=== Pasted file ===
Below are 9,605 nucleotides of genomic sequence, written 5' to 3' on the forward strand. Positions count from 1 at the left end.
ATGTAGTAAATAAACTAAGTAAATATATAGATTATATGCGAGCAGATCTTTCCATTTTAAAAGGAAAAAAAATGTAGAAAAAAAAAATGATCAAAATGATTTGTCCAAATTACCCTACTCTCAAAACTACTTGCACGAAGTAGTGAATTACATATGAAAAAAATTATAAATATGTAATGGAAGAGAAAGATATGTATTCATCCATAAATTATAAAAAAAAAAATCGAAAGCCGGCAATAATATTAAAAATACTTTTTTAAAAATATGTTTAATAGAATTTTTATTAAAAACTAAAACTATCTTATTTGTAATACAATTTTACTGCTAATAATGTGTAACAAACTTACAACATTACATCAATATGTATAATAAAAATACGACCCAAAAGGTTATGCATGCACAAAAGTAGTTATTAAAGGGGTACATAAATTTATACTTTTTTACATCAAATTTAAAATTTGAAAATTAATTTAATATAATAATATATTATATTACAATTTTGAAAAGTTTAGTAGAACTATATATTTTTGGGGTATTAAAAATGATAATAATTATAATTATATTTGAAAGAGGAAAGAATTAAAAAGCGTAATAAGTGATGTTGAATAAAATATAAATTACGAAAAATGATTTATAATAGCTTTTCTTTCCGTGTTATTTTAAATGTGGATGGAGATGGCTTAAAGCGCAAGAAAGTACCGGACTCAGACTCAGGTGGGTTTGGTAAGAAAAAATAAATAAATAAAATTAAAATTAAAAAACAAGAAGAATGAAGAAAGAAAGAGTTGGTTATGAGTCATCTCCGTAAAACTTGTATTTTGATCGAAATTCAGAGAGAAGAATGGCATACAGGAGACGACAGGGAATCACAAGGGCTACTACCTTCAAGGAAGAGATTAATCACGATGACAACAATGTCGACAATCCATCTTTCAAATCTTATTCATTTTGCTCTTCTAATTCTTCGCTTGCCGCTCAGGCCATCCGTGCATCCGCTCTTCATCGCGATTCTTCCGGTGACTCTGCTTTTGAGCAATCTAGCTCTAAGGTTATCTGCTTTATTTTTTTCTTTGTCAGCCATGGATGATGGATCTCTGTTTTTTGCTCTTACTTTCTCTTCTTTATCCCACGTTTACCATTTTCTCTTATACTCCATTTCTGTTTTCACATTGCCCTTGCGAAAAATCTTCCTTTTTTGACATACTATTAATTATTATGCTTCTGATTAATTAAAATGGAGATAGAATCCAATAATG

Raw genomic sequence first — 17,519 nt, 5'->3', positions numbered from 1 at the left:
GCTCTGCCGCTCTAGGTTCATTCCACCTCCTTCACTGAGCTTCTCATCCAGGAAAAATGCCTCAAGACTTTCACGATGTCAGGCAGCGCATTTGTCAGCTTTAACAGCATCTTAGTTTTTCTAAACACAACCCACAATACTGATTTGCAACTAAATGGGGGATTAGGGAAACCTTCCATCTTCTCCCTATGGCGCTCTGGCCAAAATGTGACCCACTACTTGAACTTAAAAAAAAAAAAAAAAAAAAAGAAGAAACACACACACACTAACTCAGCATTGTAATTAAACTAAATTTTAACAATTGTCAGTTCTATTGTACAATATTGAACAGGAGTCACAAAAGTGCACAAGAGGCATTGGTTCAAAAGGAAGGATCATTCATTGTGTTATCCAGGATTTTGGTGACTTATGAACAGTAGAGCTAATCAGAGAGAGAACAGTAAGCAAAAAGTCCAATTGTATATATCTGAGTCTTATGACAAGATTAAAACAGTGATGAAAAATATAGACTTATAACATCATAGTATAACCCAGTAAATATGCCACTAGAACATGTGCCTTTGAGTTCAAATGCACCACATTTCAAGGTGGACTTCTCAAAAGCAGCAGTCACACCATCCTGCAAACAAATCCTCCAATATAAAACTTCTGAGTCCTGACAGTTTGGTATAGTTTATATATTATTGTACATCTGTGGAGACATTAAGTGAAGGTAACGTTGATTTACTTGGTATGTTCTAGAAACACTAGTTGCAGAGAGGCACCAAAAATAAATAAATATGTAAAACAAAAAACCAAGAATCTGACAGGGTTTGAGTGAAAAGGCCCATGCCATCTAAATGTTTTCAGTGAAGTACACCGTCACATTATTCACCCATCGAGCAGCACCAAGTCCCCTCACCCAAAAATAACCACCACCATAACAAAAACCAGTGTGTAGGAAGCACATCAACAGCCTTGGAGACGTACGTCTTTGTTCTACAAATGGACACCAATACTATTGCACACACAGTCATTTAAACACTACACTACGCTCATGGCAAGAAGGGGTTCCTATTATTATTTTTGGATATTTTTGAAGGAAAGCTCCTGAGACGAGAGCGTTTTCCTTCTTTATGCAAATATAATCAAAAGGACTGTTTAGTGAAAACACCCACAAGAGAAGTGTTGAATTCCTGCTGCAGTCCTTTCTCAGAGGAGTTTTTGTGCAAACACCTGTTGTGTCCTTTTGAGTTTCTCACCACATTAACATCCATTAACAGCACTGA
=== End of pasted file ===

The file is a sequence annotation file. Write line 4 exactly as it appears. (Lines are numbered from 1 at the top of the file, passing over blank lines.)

GCTCTGCCGCTCTAGGTTCATTCCACCTCCTTCACTGAGCTTCTCATCCAGGAAAAATGCCTCAAGACTTTCACGATGTCAGGCAGCGCATTTGTCAGCTTTAACAGCATCTTAGTTTTTCTAAACACAACCCACAATACTGATTTGCAACTAAATGGGGGATTAGGGAAACCTTCCATCTTCTCCCTATGGCGCTCTGGCCAAAATGTGACCCACTACTTGAACTTAAAAAAAAAAAAAAAAAAAAAGAAGAAACACACACACACTAACTCAGCATTGTAATTAAACTAAATTTTAACAATTGTCAGTTCTATTGTACAATATTGAACAGGAGTCACAAAAGTGCACAAGAGGCATTGGTTCAAAAGGAAGGATCATTCATTGTGTTATCCAGGATTTTGGTGACTTATGAACAGTAGAGCTAATCAGAGAGAGAACAGTAAGCAAAAAGTCCAATTGTATATATCTGAGTCTTATGACAAGATTAAAACAGTGATGAAAAATATAGACTTATAACATCATAGTATAACCCAGTAAATATGCCACTAGAACATGTGCCTTTGAGTTCAAATGCACCACATTTCAAGGTGGACTTCTCAAAAGCAGCAGTCACACCATCCTGCAAACAAATCCTCCAATATAAAACTTCTGAGTCCTGACAGTTTGGTATAGTTTATATATTATTGTACATCTGTGGAGACATTAAGTGAAGGTAACGTTGATTTACTTGGTATGTTCTAGAAACACTAGTTGCAGAGAGGCACCAAAAATAAATAAATATGTAAAACAAAAAACCAAGAATCTGACAGGGTTTGAGTGAAAAGGCCCATGCCATCTAAATGTTTTCAGTGAAGTACACCGTCACATTATTCACCCATCGAGCAGCACCAAGTCCCCTCACCCAAAAATAACCACCACCATAACAAAAACCAGTGTGTAGGAAGCACATCAACAGCCTTGGAGACGTACGTCTTTGTTCTACAAATGGACACCAATACTATTGCACACACAGTCATTTAAACACTACACTACGCTCATGGCAAGAAGGGGTTCCTATTATTATTTTTGGATATTTTTGAAGGAAAGCTCCTGAGACGAGAGCGTTTTCCTTCTTTATGCAAATATAATCAAAAGGACTGTTTAGTGAAAACACCCACAAGAGAAGTGTTGAATTCCTGCTGCAGTCCTTTCTCAGAGGAGTTTTTGTGCAAACACCTGTTGTGTCCTTTTGAGTTTCTCACCACATTAACATCCATTAACAGCACTGA